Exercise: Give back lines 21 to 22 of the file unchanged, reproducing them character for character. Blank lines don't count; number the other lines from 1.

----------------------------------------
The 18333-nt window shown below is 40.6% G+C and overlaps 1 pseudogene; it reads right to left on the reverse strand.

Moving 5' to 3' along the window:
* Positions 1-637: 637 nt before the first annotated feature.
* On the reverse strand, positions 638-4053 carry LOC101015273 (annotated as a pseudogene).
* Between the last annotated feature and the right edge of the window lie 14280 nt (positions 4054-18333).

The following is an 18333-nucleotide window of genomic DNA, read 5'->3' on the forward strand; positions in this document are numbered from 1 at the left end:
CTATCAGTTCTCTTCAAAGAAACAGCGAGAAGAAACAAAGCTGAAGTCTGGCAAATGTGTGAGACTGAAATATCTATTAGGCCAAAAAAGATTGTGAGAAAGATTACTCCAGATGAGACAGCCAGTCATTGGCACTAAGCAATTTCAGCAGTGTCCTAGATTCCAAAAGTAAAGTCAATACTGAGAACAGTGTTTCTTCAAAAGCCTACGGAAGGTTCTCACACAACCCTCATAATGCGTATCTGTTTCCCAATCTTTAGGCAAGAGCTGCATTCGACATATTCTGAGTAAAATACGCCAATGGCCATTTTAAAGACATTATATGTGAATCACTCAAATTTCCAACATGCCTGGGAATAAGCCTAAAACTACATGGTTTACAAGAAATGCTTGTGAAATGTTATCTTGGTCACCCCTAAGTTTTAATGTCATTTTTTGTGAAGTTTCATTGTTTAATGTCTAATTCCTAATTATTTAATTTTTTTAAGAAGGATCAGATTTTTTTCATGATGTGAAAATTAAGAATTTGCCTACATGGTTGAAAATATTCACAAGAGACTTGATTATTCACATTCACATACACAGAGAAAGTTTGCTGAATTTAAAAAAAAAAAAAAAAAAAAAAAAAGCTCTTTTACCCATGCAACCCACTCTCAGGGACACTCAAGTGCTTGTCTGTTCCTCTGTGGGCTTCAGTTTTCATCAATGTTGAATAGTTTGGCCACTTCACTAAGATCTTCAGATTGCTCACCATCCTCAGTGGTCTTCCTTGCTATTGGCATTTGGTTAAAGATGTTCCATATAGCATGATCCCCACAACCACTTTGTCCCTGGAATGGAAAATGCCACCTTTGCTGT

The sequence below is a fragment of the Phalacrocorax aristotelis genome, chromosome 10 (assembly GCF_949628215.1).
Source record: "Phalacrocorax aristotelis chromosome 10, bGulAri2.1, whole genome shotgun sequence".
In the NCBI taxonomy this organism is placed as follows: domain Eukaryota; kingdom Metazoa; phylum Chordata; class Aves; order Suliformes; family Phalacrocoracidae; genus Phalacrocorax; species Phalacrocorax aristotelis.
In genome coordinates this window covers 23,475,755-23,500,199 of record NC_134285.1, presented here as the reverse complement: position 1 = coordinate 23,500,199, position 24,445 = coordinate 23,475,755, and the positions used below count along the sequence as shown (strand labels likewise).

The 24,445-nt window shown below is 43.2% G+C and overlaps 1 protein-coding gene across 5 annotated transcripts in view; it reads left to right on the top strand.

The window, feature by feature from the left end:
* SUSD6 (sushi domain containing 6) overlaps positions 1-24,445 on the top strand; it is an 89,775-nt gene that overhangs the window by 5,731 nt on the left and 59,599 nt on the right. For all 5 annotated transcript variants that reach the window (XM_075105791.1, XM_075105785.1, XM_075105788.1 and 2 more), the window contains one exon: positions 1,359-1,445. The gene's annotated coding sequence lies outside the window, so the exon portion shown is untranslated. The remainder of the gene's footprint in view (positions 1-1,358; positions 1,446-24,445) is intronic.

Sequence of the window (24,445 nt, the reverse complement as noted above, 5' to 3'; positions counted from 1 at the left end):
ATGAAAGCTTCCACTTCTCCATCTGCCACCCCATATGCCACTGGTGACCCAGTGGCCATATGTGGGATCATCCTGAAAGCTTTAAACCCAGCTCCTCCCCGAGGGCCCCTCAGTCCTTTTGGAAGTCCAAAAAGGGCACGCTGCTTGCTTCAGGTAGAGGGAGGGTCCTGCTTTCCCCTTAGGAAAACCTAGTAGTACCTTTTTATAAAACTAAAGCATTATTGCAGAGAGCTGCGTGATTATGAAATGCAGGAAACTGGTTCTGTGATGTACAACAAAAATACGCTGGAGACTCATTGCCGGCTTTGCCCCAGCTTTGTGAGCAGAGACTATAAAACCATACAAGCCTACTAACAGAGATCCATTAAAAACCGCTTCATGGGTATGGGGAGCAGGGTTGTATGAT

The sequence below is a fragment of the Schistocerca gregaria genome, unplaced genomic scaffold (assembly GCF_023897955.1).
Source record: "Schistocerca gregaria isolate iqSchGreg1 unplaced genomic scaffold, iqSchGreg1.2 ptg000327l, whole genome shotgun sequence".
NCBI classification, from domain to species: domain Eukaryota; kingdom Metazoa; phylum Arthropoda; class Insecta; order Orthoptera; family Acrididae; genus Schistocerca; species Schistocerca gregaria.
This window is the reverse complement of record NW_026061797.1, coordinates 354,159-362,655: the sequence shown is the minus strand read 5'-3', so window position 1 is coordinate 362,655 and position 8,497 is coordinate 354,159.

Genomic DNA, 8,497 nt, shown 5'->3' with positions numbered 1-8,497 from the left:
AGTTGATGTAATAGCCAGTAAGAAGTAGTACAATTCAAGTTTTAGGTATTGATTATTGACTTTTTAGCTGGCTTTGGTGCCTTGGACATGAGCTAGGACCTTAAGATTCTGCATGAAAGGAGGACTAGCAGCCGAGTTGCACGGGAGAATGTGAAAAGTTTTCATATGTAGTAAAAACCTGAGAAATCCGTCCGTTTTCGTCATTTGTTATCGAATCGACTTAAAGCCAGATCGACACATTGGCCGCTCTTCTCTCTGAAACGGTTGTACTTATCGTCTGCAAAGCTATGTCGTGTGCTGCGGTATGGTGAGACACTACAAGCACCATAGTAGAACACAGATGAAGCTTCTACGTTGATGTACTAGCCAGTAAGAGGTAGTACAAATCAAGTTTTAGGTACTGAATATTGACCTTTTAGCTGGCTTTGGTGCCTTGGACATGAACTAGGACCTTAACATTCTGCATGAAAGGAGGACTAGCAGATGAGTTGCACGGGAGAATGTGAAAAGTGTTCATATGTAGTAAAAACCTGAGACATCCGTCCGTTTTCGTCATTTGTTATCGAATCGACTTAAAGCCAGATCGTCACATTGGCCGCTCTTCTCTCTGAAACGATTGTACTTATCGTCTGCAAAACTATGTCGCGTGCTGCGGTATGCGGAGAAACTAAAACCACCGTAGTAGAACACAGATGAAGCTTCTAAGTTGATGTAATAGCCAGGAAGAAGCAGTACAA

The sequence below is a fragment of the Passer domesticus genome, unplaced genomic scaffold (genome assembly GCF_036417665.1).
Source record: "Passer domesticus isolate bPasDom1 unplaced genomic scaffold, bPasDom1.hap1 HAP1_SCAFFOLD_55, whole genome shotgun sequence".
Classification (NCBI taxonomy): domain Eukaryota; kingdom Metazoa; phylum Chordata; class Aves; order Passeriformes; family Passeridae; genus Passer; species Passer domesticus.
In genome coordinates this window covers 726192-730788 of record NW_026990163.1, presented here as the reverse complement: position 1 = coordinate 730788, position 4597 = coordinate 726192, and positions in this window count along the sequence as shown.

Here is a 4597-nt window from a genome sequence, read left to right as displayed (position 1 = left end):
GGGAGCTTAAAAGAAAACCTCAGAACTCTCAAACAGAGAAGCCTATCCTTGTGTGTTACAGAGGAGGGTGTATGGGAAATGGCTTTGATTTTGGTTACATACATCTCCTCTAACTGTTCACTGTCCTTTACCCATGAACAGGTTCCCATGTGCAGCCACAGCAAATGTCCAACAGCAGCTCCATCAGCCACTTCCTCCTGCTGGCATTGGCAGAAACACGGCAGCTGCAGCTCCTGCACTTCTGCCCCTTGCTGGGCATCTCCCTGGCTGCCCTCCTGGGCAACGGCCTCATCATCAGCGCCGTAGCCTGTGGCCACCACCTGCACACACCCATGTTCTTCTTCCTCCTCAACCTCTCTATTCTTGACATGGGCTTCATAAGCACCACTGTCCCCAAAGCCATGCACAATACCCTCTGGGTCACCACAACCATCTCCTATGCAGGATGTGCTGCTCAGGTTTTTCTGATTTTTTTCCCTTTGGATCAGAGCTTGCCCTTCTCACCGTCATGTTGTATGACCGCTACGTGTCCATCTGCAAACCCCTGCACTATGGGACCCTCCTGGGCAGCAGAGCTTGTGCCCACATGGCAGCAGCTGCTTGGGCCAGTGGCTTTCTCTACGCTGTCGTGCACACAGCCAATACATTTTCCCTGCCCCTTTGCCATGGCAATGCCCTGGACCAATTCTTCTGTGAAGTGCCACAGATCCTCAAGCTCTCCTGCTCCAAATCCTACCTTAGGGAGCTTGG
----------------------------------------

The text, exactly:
Genomic DNA, 8,497 nt, shown 5'->3' with positions numbered 1-8,497 from the left:
AGTTGATGTAATAGCCAGTAAGAAGTAGTACAATTCAAGTTTTAGGTATTGATTATTGACTTTTTAGCTGGCTTTGGTGCCTTGGACATGAGCTAGGACCTTAAGATTCTGCATGAAAGGAGGACTAGCAGCCGAGTTGCACGGGAGAATGTGAAAAGTTTTCATATGTAGTAAAAACCTGAGAAATCCGTCCGTTTTCGTCATTTGTTATCGAATCGACTTAAAGCCAGATCGACACATTGGCCGCTCTTCTCTCTGAAACGGTTGTACTTATCGTCTGCAAAGCTATGTCGTGTGCTGCGGTATGGTGAGACACTACAAGCACCATAGTAGAACACAGATGAAGCTTCTACGTTGATGTACTAGCCAGTAAGAGGTAGTACAAATCAAGTTTTAGGTACTGAATATTGACCTTTTAGCTGGCTTTGGTGCCTTGGACATGAACTAGGACCTTAACATTCTGCATGAAAGGAGGACTAGCAGATGAGTTGCACGGGAGAATGTGAAAAGTGTTCATATGTAGTAAAAACCTGAGACATCCGTCCGTTTTCGTCATTTGTTATCGAATCGACTTAAAGCCAGATCGTCACATTGGCCGCTCTTCTCTCTGAAACGATTGTACTTATCGTCTGCAAAACTATGTCGCGTGCTGCGGTATGCGGAGAAACTAAAACCACCGTAGTAGAACACAGATGAAGCTTCTAAGTTGATGTAATAGCCAGGAAGAAGCAGTACAA